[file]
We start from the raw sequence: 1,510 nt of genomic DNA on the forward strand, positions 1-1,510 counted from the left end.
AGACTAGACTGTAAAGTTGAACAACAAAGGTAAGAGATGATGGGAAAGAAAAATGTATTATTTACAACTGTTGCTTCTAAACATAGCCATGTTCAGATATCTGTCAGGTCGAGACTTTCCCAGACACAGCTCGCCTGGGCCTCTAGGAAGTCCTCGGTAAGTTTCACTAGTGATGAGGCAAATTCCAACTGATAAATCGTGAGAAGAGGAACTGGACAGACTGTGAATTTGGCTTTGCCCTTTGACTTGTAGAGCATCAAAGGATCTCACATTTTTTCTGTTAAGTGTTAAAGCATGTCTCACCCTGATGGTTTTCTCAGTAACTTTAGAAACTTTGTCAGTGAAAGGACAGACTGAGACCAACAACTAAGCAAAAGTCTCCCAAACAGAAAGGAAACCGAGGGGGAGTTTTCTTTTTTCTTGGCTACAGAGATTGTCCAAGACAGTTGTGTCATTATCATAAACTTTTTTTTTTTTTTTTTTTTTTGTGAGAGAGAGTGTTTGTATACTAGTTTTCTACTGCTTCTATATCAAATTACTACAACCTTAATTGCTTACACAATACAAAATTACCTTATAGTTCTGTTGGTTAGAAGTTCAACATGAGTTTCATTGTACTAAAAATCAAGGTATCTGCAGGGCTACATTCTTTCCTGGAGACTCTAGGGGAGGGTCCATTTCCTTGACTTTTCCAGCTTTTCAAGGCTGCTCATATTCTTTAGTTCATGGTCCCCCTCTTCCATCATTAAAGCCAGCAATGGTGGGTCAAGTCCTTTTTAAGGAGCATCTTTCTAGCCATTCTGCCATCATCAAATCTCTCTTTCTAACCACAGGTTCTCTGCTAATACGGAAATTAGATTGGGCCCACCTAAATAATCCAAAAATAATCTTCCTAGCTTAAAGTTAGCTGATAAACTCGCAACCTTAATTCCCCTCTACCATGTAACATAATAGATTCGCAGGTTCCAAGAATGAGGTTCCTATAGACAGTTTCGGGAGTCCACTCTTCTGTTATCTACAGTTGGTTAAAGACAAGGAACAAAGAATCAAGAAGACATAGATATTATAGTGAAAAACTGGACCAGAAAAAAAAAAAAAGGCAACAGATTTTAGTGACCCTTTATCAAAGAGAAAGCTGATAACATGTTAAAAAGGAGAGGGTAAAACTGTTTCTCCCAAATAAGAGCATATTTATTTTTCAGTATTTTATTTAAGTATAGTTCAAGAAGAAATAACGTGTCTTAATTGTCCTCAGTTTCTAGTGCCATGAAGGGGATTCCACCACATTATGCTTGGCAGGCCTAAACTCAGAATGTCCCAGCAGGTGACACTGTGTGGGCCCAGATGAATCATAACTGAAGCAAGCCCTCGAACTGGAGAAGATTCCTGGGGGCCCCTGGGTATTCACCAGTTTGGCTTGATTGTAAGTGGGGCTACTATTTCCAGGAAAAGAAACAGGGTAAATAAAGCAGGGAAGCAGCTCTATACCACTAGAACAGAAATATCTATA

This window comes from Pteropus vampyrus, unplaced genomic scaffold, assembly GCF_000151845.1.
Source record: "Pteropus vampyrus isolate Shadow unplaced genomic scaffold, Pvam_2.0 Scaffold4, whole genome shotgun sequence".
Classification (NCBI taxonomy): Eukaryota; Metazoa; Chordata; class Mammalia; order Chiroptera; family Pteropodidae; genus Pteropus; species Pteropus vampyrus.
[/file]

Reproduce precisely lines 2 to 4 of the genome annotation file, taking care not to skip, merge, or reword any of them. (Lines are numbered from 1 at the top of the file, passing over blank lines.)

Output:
AGACTAGACTGTAAAGTTGAACAACAAAGGTAAGAGATGATGGGAAAGAAAAATGTATTATTTACAACTGTTGCTTCTAAACATAGCCATGTTCAGATATCTGTCAGGTCGAGACTTTCCCAGACACAGCTCGCCTGGGCCTCTAGGAAGTCCTCGGTAAGTTTCACTAGTGATGAGGCAAATTCCAACTGATAAATCGTGAGAAGAGGAACTGGACAGACTGTGAATTTGGCTTTGCCCTTTGACTTGTAGAGCATCAAAGGATCTCACATTTTTTCTGTTAAGTGTTAAAGCATGTCTCACCCTGATGGTTTTCTCAGTAACTTTAGAAACTTTGTCAGTGAAAGGACAGACTGAGACCAACAACTAAGCAAAAGTCTCCCAAACAGAAAGGAAACCGAGGGGGAGTTTTCTTTTTTCTTGGCTACAGAGATTGTCCAAGACAGTTGTGTCATTATCATAAACTTTTTTTTTTTTTTTTTTTTTTGTGAGAGAGAGTGTTTGTATACTAGTTTTCTACTGCTTCTATATCAAATTACTACAACCTTAATTGCTTACACAATACAAAATTACCTTATAGTTCTGTTGGTTAGAAGTTCAACATGAGTTTCATTGTACTAAAAATCAAGGTATCTGCAGGGCTACATTCTTTCCTGGAGACTCTAGGGGAGGGTCCATTTCCTTGACTTTTCCAGCTTTTCAAGGCTGCTCATATTCTTTAGTTCATGGTCCCCCTCTTCCATCATTAAAGCCAGCAATGGTGGGTCAAGTCCTTTTTAAGGAGCATCTTTCTAGCCATTCTGCCATCATCAAATCTCTCTTTCTAACCACAGGTTCTCTGCTAATACGGAAATTAGATTGGGCCCACCTAAATAATCCAAAAATAATCTTCCTAGCTTAAAGTTAGCTGATAAACTCGCAACCTTAATTCCCCTCTACCATGTAACATAATAGATTCGCAGGTTCCAAGAATGAGGTTCCTATAGACAGTTTCGGGAGTCCACTCTTCTGTTATCTACAGTTGGTTAAAGACAAGGAACAAAGAATCAAGAAGACATAGATATTATAGTGAAAAACTGGACCAGAAAAAAAAAAAAAGGCAACAGATTTTAGTGACCCTTTATCAAAGAGAAAGCTGATAACATGTTAAAAAGGAGAGGGTAAAACTGTTTCTCCCAAATAAGAGCATATTTATTTTTCAGTATTTTATTTAAGTATAGTTCAAGAAGAAATAACGTGTCTTAATTGTCCTCAGTTTCTAGTGCCATGAAGGGGATTCCACCACATTATGCTTGGCAGGCCTAAACTCAGAATGTCCCAGCAGGTGACACTGTGTGGGCCCAGATGAATCATAACTGAAGCAAGCCCTCGAACTGGAGAAGATTCCTGGGGGCCCCTGGGTATTCACCAGTTTGGCTTGATTGTAAGTGGGGCTACTATTTCCAGGAAAAGAAACAGGGTAAATAAAGCAGGGAAGCAGCTCTATACCACTAGAACAGAAATATCTATA

This window comes from Pteropus vampyrus, unplaced genomic scaffold, assembly GCF_000151845.1.
Source record: "Pteropus vampyrus isolate Shadow unplaced genomic scaffold, Pvam_2.0 Scaffold4, whole genome shotgun sequence".